What to Know about College Athletics
Hosts Jonathan Hughes and Julie Shields-Rutyna discuss college campus visits. Then they answer a MEFA Mailbag question about making corrections on your FAFSA. Finally, Jonathan sits down with Old Rochester Regional High School Counselor Dr. Mike Janicki to discuss college athletics including the different associations and divisions, who gets scholarships, interactions with coaches, the athlete’s college application process, maintaining eligibility, and more.
Resources Mentioned in the Episode:
College Athletics Webinar with Mike Janicki
1:18 Campus Visits
10:36 MEFA Mailbag
13:25 Dr. Mike Janicki
Jonathan Hughes: [00:00:00] Hello everyone and welcome to the MEFA Podcast. My name is Jonathan Hughes.
Julie Shields-Rutyna: And I'm Julie Shields-Rutyna.
Jonathan Hughes: And we have a great show for you today. Before we get started with anything though, I do have to, I said I would give a shout out. I gotta give a shout out to, to our listeners, Asher and Malcolm. Consider yourself shouted out. Thanks for listening to the show. We hope you continue to enjoy it. Now, moving on. We have on our show today. MEFA presenter, high school counselor, Mike Janicki, and if you have a student athlete, you're going to want to check this out. So he is going to talk about athletics and college admissions, which is a whole world that I was really unaware of.
A big one too. A big part of this process for a lot of kids, and I didn't really know much about it. So he's going to talk all about athletics and college [00:01:00] admissions. He's going to talk about like the different NCAA division schools. What you need to do if you're a high school athlete who wants to play college sports, he's going to touch on athletic scholarships, all that good stuff. So stick around for that. He's a great guest. But first, what are we going to discuss, Julie?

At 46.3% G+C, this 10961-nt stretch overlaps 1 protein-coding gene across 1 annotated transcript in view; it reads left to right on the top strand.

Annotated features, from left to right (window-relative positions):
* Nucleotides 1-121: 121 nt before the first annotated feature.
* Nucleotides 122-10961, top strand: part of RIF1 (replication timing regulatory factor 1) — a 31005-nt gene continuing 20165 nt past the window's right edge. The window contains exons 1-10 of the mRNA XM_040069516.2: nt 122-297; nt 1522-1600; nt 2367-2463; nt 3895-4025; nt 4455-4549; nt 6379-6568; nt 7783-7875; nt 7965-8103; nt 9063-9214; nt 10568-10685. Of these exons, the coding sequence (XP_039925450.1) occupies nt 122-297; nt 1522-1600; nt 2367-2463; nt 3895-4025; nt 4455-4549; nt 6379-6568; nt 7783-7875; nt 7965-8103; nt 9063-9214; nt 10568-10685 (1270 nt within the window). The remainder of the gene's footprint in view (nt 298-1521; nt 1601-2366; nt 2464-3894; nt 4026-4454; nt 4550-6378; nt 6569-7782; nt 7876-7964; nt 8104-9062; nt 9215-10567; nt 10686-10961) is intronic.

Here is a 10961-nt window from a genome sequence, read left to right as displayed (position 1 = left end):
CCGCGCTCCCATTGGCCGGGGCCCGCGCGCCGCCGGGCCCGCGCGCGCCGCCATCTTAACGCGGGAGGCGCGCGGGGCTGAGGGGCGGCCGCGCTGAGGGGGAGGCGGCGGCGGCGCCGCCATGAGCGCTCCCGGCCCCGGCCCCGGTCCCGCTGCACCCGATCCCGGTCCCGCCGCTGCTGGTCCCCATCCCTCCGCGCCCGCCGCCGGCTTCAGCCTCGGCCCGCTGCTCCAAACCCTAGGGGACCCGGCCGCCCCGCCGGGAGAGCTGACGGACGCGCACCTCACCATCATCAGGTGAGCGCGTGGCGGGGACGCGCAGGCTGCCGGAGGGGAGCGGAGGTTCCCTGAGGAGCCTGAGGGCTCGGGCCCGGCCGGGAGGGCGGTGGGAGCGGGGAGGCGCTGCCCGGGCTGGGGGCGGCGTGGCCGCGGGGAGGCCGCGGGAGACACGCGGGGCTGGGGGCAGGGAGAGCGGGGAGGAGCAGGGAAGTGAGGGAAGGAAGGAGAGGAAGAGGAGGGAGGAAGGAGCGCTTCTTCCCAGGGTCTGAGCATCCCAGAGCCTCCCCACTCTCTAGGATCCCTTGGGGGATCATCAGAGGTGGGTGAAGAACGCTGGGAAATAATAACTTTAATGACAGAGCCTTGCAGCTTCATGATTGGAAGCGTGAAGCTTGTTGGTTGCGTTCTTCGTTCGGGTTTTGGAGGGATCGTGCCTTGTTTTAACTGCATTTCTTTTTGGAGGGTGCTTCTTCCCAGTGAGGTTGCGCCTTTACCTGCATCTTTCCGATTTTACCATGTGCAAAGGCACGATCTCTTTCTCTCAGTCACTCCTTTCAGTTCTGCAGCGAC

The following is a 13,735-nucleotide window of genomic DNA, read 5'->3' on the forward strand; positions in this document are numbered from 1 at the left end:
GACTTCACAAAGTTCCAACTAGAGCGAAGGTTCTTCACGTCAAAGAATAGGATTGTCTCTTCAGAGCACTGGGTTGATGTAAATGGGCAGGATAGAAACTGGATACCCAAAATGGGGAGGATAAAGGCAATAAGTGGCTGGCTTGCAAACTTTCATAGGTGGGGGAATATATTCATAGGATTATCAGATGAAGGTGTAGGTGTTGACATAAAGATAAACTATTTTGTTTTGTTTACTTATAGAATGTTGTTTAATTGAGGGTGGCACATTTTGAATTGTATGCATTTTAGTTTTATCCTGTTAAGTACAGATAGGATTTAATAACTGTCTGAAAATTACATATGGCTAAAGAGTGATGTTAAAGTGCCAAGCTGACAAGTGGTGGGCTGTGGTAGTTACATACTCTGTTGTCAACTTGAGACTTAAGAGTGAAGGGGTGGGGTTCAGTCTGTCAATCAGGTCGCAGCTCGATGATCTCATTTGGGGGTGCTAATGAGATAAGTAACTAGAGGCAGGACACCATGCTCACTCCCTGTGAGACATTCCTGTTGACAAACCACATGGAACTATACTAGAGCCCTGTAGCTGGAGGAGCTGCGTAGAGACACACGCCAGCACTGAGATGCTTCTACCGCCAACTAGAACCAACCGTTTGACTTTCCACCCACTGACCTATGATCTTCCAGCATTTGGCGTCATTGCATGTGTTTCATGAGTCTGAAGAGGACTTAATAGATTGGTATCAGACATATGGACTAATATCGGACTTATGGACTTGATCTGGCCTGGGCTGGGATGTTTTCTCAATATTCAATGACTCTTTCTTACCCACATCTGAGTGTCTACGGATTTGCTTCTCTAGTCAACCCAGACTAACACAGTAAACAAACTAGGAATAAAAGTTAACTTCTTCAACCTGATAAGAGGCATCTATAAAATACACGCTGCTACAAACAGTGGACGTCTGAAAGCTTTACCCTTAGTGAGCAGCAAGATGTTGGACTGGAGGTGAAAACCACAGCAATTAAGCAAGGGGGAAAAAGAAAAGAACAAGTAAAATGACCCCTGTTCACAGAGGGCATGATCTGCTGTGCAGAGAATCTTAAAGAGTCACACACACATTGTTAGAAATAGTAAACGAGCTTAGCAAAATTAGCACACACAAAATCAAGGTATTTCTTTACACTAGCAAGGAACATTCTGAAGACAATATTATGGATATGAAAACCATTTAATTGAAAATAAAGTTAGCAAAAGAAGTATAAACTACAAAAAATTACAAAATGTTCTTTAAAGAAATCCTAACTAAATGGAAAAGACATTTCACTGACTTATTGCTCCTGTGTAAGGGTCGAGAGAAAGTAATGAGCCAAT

Julie Shields-Rutyna: Yes. Well, we're going to talk about another aspect of college admissions. We've, you know, the admissions process really gears up for Juniors. So these days we're trying to share a lot about everything that Juniors can be doing.
And one of the most fun parts about the Admissions process, I think is college visits. So we'll break down some good ideas for students thinking about their college visit.
Jonathan Hughes: Okay. So when we think about students visiting their prospective colleges what is the grade level? Are we thinking? Are we thinking of Juniors?
Julie Shields-Rutyna: Well, even younger students, Sophomores, Freshmen, or even younger, can always make an informal visit and drop by a [00:02:00] campus. Obviously younger kids with their parents, but you know, that's the nice thing about college campuses. They're usually nice places to walk around and they have. Sporting events and theatrical performances, concerts, readings.
So in a way it's nice for students who are even younger to get a sense of all that at an, at an early age. But then once a student gets to be in Junior year of high school, things get a little bit more serious about the process of Admissions and you know, their counselors start talking about standardized tests and getting recommendations from teachers, and so then that's a good time for students to think about planning a formal or some formal college visits.
Jonathan Hughes: Okay, so what is, what does that mean, formal?
Julie Shields-Rutyna: Yeah. Well, you know, we like to think of informal and informal. So informal is the type of visit that I was mentioning earlier where at any time, you know, students can just. Walk [00:03:00] onto a college campus, like, you know, an un unannounced drop in anyone can visit.
Now. You can't just walk and sit in on a class, but you still can explore the campus. Maybe going to the student union, going to the dining hall. Maybe it's a good way to get. I don't know, feel for the culture, see what the students are like, what are they talking about? What do they care about? Someone's mentioned always looking at what the student newspaper, you know, is saying, or what's up on the, on the bulletin boards.